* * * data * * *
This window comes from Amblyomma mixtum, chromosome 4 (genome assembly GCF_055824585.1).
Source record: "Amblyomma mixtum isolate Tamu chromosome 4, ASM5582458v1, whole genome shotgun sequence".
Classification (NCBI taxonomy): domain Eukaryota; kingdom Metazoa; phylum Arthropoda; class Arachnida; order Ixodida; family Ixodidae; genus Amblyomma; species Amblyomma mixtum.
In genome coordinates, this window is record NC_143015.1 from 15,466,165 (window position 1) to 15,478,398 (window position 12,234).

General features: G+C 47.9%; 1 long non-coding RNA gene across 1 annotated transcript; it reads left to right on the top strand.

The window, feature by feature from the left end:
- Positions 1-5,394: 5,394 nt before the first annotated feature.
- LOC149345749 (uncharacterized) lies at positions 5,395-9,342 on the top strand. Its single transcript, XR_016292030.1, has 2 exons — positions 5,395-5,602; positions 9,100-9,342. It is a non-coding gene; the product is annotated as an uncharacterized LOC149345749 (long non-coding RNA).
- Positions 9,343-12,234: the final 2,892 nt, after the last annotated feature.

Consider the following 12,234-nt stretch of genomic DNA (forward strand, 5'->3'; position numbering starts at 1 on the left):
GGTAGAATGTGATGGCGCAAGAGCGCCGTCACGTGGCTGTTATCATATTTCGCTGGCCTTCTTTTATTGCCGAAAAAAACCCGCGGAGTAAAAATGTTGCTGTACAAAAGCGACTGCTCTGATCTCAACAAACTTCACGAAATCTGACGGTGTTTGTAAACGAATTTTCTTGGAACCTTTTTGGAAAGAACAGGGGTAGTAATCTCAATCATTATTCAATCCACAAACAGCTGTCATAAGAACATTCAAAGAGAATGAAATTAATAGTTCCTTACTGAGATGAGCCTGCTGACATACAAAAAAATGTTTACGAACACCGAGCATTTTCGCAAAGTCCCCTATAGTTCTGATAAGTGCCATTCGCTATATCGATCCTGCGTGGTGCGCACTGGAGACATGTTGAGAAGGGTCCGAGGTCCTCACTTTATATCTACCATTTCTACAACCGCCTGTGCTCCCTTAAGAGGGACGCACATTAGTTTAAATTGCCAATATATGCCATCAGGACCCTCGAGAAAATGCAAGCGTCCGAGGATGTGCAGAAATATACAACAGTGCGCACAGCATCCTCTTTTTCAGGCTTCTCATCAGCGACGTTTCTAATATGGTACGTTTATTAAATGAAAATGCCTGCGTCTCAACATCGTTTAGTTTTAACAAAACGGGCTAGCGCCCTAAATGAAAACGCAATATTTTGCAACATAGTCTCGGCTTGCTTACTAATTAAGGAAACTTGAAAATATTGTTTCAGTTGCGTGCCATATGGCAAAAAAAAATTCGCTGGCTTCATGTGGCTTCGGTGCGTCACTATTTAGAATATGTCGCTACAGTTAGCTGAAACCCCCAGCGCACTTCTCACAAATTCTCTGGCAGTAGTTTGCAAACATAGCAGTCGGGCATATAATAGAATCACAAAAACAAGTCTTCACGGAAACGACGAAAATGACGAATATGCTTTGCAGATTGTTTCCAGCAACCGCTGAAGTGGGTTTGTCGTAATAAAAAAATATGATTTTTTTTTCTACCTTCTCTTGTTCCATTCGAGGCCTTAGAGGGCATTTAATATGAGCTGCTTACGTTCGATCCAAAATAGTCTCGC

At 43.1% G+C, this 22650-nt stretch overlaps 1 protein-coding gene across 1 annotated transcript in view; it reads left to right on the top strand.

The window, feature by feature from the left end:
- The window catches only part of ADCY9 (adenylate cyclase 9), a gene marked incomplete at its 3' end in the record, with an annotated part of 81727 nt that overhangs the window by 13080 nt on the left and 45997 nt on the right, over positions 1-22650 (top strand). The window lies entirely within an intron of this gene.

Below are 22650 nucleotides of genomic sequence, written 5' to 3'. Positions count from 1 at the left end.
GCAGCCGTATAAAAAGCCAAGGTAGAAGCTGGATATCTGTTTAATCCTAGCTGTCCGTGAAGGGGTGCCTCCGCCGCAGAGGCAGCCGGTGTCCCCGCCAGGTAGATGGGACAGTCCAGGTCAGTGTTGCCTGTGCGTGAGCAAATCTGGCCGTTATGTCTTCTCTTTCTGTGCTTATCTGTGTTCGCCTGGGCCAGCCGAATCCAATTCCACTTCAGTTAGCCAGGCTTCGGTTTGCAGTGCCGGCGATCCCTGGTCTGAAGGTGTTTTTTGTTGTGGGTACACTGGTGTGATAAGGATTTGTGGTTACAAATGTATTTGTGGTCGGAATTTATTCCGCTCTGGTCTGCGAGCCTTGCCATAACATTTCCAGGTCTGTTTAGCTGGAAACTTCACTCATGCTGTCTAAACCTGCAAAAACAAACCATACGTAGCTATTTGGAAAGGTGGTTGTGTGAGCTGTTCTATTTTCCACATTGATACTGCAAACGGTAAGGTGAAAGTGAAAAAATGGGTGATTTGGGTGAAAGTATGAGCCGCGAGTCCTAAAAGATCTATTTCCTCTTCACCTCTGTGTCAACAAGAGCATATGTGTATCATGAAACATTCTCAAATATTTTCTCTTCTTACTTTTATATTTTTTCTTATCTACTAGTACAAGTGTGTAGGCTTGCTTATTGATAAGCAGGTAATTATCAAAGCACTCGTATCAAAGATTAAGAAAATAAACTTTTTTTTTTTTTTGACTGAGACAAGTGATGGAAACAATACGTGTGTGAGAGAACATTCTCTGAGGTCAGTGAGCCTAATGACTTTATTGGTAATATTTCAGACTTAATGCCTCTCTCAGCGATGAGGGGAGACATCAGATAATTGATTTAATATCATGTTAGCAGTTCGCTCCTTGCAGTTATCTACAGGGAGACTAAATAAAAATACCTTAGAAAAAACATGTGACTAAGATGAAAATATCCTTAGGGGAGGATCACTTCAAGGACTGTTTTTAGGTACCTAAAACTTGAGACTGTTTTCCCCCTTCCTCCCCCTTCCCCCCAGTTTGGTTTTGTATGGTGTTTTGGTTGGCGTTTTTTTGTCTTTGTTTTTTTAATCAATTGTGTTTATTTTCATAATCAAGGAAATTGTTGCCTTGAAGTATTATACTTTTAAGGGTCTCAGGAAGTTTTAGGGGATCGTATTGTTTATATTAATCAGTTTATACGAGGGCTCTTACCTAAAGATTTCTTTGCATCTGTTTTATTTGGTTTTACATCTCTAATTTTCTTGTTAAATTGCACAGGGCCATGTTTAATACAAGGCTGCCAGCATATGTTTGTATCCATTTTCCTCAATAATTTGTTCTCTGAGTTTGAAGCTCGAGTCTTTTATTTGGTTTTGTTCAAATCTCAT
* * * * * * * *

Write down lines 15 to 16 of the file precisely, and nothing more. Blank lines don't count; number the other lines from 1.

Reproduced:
Below are 22650 nucleotides of genomic sequence, written 5' to 3'. Positions count from 1 at the left end.
GCAGCCGTATAAAAAGCCAAGGTAGAAGCTGGATATCTGTTTAATCCTAGCTGTCCGTGAAGGGGTGCCTCCGCCGCAGAGGCAGCCGGTGTCCCCGCCAGGTAGATGGGACAGTCCAGGTCAGTGTTGCCTGTGCGTGAGCAAATCTGGCCGTTATGTCTTCTCTTTCTGTGCTTATCTGTGTTCGCCTGGGCCAGCCGAATCCAATTCCACTTCAGTTAGCCAGGCTTCGGTTTGCAGTGCCGGCGATCCCTGGTCTGAAGGTGTTTTTTGTTGTGGGTACACTGGTGTGATAAGGATTTGTGGTTACAAATGTATTTGTGGTCGGAATTTATTCCGCTCTGGTCTGCGAGCCTTGCCATAACATTTCCAGGTCTGTTTAGCTGGAAACTTCACTCATGCTGTCTAAACCTGCAAAAACAAACCATACGTAGCTATTTGGAAAGGTGGTTGTGTGAGCTGTTCTATTTTCCACATTGATACTGCAAACGGTAAGGTGAAAGTGAAAAAATGGGTGATTTGGGTGAAAGTATGAGCCGCGAGTCCTAAAAGATCTATTTCCTCTTCACCTCTGTGTCAACAAGAGCATATGTGTATCATGAAACATTCTCAAATATTTTCTCTTCTTACTTTTATATTTTTTCTTATCTACTAGTACAAGTGTGTAGGCTTGCTTATTGATAAGCAGGTAATTATCAAAGCACTCGTATCAAAGATTAAGAAAATAAACTTTTTTTTTTTTTTGACTGAGACAAGTGATGGAAACAATACGTGTGTGAGAGAACATTCTCTGAGGTCAGTGAGCCTAATGACTTTATTGGTAATATTTCAGACTTAATGCCTCTCTCAGCGATGAGGGGAGACATCAGATAATTGATTTAATATCATGTTAGCAGTTCGCTCCTTGCAGTTATCTACAGGGAGACTAAATAAAAATACCTTAGAAAAAACATGTGACTAAGATGAAAATATCCTTAGGGGAGGATCACTTCAAGGACTGTTTTTAGGTACCTAAAACTTGAGACTGTTTTCCCCCTTCCTCCCCCTTCCCCCCAGTTTGGTTTTGTATGGTGTTTTGGTTGGCGTTTTTTTGTCTTTGTTTTTTTAATCAATTGTGTTTATTTTCATAATCAAGGAAATTGTTGCCTTGAAGTATTATACTTTTAAGGGTCTCAGGAAGTTTTAGGGGATCGTATTGTTTATATTAATCAGTTTATACGAGGGCTCTTACCTAAAGATTTCTTTGCATCTGTTTTATTTGGTTTTACATCTCTAATTTTCTTGTTAAATTGCACAGGGCCATGTTTAATACAAGGCTGCCAGCATATGTTTGTATCCATTTTCCTCAATAATTTGTTCTCTGAGTTTGAAGCTCGAGTCTTTTATTTGGTTTTGTTCAAATCTCAT